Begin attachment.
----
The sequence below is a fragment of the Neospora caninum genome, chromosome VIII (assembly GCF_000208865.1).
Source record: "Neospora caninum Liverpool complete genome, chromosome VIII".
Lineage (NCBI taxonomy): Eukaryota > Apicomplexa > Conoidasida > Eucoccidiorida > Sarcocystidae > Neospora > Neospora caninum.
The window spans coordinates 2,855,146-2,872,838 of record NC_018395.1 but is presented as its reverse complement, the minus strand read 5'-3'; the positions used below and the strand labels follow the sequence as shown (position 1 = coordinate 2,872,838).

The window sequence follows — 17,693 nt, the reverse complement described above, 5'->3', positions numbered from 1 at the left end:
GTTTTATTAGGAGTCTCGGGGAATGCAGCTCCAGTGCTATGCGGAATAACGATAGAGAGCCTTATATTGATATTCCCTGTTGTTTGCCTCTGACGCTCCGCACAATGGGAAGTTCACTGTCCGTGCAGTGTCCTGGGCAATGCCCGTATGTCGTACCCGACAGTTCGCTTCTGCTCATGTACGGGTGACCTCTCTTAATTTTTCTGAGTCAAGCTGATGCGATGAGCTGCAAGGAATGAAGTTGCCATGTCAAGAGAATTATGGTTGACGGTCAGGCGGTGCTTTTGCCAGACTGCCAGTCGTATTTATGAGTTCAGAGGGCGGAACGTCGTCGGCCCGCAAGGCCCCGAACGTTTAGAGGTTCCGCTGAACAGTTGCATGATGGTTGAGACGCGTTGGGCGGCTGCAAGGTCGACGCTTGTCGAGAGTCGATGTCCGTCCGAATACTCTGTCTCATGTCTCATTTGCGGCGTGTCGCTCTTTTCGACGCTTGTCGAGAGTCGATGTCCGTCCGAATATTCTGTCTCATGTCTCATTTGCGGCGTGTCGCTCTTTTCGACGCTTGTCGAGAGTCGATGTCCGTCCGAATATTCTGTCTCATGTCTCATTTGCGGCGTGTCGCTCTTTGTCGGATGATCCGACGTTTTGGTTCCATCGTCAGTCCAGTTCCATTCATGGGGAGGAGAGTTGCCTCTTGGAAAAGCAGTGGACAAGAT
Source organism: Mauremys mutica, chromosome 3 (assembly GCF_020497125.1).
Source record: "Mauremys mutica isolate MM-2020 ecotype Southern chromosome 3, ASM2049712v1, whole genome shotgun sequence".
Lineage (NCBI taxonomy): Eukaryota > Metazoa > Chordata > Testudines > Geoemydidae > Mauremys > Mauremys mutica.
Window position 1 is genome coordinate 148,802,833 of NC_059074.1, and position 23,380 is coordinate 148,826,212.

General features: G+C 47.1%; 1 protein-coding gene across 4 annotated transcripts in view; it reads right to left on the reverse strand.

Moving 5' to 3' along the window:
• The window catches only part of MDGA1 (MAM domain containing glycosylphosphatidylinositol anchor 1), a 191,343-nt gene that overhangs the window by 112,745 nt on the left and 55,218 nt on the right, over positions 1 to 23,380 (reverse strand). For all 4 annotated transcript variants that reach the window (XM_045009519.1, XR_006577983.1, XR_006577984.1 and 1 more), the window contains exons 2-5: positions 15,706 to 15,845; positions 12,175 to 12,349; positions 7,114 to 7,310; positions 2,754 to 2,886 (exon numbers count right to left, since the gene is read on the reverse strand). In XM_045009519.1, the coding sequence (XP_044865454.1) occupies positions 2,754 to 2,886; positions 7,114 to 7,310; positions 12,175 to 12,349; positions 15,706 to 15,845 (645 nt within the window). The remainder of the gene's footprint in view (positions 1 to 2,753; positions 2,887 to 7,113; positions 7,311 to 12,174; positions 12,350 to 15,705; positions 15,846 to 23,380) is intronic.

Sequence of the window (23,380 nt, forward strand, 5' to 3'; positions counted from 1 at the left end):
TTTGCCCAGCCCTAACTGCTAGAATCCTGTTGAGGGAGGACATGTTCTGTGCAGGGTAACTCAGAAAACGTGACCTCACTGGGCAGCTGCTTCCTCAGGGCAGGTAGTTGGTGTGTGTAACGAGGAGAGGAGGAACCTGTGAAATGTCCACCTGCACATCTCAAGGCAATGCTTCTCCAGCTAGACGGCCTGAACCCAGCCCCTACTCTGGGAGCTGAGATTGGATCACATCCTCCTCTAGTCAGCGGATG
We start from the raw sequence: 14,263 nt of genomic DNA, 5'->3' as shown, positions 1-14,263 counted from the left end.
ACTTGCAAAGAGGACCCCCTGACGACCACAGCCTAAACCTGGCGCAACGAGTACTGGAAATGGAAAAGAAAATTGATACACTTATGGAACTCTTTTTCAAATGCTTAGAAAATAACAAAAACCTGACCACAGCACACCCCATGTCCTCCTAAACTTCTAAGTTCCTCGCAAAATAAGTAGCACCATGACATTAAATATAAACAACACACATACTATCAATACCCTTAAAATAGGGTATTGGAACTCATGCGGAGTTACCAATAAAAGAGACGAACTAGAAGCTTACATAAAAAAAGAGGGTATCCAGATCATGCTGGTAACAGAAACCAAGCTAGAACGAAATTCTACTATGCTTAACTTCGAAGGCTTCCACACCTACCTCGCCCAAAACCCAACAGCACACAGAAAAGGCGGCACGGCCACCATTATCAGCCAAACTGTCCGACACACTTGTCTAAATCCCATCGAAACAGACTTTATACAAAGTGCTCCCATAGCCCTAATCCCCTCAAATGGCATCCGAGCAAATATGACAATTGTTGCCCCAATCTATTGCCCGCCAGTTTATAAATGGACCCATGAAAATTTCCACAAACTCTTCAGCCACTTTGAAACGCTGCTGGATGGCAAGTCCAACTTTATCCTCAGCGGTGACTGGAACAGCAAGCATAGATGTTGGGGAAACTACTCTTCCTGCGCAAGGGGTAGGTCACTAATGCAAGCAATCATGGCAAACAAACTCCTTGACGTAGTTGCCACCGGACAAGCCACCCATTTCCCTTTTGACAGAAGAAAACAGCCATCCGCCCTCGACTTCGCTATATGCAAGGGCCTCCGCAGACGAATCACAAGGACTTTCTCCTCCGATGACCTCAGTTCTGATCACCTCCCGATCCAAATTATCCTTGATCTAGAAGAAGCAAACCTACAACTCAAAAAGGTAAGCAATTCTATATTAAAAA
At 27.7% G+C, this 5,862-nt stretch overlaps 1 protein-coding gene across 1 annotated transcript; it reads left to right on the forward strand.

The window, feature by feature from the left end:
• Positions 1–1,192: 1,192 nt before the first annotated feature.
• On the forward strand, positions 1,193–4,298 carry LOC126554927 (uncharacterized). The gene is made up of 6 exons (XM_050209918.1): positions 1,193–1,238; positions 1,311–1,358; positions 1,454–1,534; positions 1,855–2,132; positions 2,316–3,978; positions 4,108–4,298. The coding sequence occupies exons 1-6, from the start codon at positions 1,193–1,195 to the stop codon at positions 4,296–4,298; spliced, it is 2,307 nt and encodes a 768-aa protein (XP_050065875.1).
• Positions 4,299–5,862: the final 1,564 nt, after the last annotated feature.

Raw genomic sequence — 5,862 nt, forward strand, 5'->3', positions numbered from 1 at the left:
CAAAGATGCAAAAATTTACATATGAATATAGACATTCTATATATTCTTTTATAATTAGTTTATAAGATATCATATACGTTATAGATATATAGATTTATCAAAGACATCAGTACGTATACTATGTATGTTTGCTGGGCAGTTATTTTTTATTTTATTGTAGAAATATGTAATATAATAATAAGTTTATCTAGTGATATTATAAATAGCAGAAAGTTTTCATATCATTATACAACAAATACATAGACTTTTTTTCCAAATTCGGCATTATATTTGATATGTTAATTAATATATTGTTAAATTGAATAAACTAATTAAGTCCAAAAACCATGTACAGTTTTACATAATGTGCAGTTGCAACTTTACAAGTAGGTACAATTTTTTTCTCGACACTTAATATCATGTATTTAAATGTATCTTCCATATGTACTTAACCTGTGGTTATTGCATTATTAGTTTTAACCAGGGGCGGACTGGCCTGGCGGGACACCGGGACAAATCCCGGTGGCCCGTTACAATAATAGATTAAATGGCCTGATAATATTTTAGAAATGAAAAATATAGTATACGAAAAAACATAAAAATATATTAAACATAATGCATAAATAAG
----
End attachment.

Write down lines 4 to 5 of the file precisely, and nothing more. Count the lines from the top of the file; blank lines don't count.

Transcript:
The window spans coordinates 2,855,146-2,872,838 of record NC_018395.1 but is presented as its reverse complement, the minus strand read 5'-3'; the positions used below and the strand labels follow the sequence as shown (position 1 = coordinate 2,872,838).

The window sequence follows — 17,693 nt, the reverse complement described above, 5'->3', positions numbered from 1 at the left end: